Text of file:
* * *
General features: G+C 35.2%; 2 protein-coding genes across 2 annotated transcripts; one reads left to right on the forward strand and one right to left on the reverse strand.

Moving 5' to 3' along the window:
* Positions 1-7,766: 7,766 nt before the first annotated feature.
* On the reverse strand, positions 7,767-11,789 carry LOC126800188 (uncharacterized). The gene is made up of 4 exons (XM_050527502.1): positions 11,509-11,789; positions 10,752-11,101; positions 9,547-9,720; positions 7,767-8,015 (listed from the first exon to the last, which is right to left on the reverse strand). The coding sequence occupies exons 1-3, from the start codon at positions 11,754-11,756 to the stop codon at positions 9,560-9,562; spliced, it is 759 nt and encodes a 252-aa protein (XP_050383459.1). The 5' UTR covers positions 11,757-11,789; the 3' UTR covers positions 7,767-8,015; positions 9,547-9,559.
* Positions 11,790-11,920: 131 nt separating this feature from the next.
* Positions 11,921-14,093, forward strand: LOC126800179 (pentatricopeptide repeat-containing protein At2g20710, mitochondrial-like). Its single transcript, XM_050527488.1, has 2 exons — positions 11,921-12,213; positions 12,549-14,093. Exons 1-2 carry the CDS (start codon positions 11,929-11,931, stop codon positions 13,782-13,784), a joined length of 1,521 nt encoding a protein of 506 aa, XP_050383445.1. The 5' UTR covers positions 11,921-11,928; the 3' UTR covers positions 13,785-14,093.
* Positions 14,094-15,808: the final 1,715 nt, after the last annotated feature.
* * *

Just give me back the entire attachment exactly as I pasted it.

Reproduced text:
General features: G+C 35.2%; 2 protein-coding genes across 2 annotated transcripts; one reads left to right on the forward strand and one right to left on the reverse strand.

Moving 5' to 3' along the window:
* Positions 1-7,766: 7,766 nt before the first annotated feature.
* On the reverse strand, positions 7,767-11,789 carry LOC126800188 (uncharacterized). The gene is made up of 4 exons (XM_050527502.1): positions 11,509-11,789; positions 10,752-11,101; positions 9,547-9,720; positions 7,767-8,015 (listed from the first exon to the last, which is right to left on the reverse strand). The coding sequence occupies exons 1-3, from the start codon at positions 11,754-11,756 to the stop codon at positions 9,560-9,562; spliced, it is 759 nt and encodes a 252-aa protein (XP_050383459.1). The 5' UTR covers positions 11,757-11,789; the 3' UTR covers positions 7,767-8,015; positions 9,547-9,559.
* Positions 11,790-11,920: 131 nt separating this feature from the next.
* Positions 11,921-14,093, forward strand: LOC126800179 (pentatricopeptide repeat-containing protein At2g20710, mitochondrial-like). Its single transcript, XM_050527488.1, has 2 exons — positions 11,921-12,213; positions 12,549-14,093. Exons 1-2 carry the CDS (start codon positions 11,929-11,931, stop codon positions 13,782-13,784), a joined length of 1,521 nt encoding a protein of 506 aa, XP_050383445.1. The 5' UTR covers positions 11,921-11,928; the 3' UTR covers positions 13,785-14,093.
* Positions 14,094-15,808: the final 1,715 nt, after the last annotated feature.